Why Media Spending Will Decrease

Stick with me – here’s the grand hypothesis: As technology and targeting become more sophisticated, the need to spend millions of dollars to reach 100% of a company’s audience in the hopes of catching the 20% that account for the majority of their revenues will no longer be necessary. This is the classic 80/20 rule.

With the technologies of today and tomorrow, you can simply go after the 20% and lose the waste. Companies like Aquantive (AQNT), which have bounced around for the past few years, are poised for growth as advertisers look to better target and measure their marketing. It will also be interesting to see what happens with companies like Doubleclick who essentially pioneered central media serving.

Ad budgets will shrink which will hurt the big players who continue to sell bulk; while the value of ‘good’ media channels will rise. This means we will see a rapid growth of smaller niche media companies. Short term, I believe cable and internet (especially companies deep in both areas (Comcast and Verizon) will certainly benefit from this shift.

Short Attention Span Theater

Finally we have entered the age of “short attention span theater.” Media companies forgot how to produce media! This is a short term issue. The rumors are abounding that Sumner Redstone pushed Tom Freston out of Viacom because he ‘missed the internet.’ Come on! What Freston missed was potentially how to produce media in a multi platform environment, but more importantly how to turn it into a significant revenue stream.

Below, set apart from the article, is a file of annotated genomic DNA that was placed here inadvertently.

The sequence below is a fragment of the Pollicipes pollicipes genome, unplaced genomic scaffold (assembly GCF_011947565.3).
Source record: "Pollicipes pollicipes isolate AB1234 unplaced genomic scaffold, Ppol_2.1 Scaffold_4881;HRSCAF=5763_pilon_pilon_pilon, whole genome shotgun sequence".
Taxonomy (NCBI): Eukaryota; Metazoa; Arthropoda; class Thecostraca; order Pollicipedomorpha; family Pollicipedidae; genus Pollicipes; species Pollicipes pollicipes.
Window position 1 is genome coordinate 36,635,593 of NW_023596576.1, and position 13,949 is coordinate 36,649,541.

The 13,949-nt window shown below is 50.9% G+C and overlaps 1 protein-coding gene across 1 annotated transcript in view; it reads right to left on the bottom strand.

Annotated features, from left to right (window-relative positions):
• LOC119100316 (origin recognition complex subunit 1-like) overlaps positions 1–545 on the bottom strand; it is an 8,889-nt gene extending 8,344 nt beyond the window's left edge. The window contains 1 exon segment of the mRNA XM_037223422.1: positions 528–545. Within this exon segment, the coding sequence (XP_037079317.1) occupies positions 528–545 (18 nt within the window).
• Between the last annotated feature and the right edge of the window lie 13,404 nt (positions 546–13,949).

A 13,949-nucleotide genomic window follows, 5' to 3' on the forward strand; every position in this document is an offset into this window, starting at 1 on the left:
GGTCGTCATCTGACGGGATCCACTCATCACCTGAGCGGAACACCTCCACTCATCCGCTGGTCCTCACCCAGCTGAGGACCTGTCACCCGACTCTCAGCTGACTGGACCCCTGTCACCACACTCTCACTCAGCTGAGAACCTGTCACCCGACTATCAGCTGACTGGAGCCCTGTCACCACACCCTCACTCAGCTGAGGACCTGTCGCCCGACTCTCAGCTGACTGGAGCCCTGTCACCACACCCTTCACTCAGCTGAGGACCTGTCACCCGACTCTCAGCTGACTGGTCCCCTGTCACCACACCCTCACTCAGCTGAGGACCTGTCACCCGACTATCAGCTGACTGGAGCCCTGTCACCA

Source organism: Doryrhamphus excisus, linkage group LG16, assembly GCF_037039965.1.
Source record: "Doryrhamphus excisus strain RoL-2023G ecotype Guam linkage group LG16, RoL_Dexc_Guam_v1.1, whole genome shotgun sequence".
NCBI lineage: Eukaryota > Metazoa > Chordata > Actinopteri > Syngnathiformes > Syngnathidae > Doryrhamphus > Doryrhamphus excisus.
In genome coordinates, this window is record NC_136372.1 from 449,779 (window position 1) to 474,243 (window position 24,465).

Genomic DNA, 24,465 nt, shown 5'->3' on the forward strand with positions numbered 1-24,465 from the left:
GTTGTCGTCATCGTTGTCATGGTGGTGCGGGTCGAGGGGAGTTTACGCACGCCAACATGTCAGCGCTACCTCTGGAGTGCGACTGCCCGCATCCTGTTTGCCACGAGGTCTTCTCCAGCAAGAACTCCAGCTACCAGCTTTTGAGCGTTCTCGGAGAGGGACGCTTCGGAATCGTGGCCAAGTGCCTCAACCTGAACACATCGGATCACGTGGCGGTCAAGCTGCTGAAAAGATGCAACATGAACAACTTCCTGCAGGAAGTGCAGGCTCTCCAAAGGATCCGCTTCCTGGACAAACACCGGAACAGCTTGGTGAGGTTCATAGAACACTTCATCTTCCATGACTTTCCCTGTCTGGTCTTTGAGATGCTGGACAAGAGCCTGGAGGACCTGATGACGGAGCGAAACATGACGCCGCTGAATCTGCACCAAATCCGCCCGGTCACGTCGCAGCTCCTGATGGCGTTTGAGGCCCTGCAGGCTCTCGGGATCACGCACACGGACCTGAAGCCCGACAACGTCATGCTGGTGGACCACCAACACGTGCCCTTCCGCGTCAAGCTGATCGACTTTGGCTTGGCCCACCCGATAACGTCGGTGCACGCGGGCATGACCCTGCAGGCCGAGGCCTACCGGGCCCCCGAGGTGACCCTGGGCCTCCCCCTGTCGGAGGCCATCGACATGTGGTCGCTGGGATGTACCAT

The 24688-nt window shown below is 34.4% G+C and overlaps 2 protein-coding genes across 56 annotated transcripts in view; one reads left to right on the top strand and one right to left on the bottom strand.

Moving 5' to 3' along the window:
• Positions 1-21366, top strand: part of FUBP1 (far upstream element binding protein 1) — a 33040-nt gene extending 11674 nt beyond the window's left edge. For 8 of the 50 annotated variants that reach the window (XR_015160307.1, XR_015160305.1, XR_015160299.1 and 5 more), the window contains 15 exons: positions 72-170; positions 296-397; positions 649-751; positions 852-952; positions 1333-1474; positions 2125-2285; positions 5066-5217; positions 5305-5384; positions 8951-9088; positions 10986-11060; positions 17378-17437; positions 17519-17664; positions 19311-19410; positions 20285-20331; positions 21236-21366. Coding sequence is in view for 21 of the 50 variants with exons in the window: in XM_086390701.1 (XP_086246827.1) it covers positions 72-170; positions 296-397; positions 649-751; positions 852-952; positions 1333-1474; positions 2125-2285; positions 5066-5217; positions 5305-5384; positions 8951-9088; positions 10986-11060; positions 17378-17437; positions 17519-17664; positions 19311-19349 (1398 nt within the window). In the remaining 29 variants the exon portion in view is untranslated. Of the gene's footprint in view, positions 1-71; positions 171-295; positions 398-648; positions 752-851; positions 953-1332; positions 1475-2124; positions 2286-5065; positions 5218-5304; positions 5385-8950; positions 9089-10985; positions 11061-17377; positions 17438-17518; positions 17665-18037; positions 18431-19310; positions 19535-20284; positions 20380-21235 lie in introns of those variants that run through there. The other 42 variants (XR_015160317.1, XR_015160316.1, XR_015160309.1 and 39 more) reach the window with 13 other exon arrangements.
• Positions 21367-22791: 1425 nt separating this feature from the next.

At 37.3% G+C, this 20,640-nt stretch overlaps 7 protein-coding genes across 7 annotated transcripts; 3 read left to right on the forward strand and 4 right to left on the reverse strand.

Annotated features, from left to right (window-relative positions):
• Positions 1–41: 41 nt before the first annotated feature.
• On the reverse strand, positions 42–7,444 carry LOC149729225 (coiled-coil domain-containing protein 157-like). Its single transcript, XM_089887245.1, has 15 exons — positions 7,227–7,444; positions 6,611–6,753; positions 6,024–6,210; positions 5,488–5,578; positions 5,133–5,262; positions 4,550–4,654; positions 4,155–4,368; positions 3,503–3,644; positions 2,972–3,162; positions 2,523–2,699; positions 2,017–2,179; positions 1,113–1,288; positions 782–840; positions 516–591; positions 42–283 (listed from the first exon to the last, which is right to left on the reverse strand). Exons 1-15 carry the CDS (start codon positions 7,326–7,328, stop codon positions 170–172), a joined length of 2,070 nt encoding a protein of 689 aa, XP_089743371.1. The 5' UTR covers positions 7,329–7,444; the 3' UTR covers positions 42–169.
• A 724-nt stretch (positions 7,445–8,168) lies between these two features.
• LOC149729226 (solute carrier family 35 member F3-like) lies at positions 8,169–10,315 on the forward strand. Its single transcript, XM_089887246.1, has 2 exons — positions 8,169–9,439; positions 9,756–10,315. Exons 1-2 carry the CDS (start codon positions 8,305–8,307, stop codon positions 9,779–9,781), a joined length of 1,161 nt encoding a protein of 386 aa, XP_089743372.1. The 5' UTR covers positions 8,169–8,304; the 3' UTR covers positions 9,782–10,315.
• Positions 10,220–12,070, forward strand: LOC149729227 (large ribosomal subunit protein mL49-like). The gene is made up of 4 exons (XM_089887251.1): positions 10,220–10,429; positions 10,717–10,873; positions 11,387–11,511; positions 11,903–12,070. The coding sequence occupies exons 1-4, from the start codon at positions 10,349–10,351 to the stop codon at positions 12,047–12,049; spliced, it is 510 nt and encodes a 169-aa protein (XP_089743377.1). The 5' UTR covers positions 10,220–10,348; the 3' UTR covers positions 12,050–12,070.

I believe longer term a guy like Tom Freston, who didn’t bite on the big acquisition (if rumors are to be believed), was smarter for not biting on buying MySpace or YouTube. There’s a lot of bandwagon acquisition going on with these channels, and there will be for some time. However, in the long term, we will look back on billion dollar acquisitions and say, “Man, they could have built it for a couple of zeros less.”

So What Do The Tea Leaves Tell Us?

I for one am recalibrating and focusing on the following: slimming down on advertising companies, even if analysts believe companies like IPG have bottomed. The long term upside isn’t that up. I’m going to bulk up on distribution companies because there’s certainly room for growth – think Apple’s iTunes. I’m holding at the moment on the big media players like TWX and will keep an eye peeled towards smaller niche media companies with solid technology who may be targets for a big acquisition. It’s a five year perspective that sounds simple but I’ll give it a try.
Positions in TWX, AAPL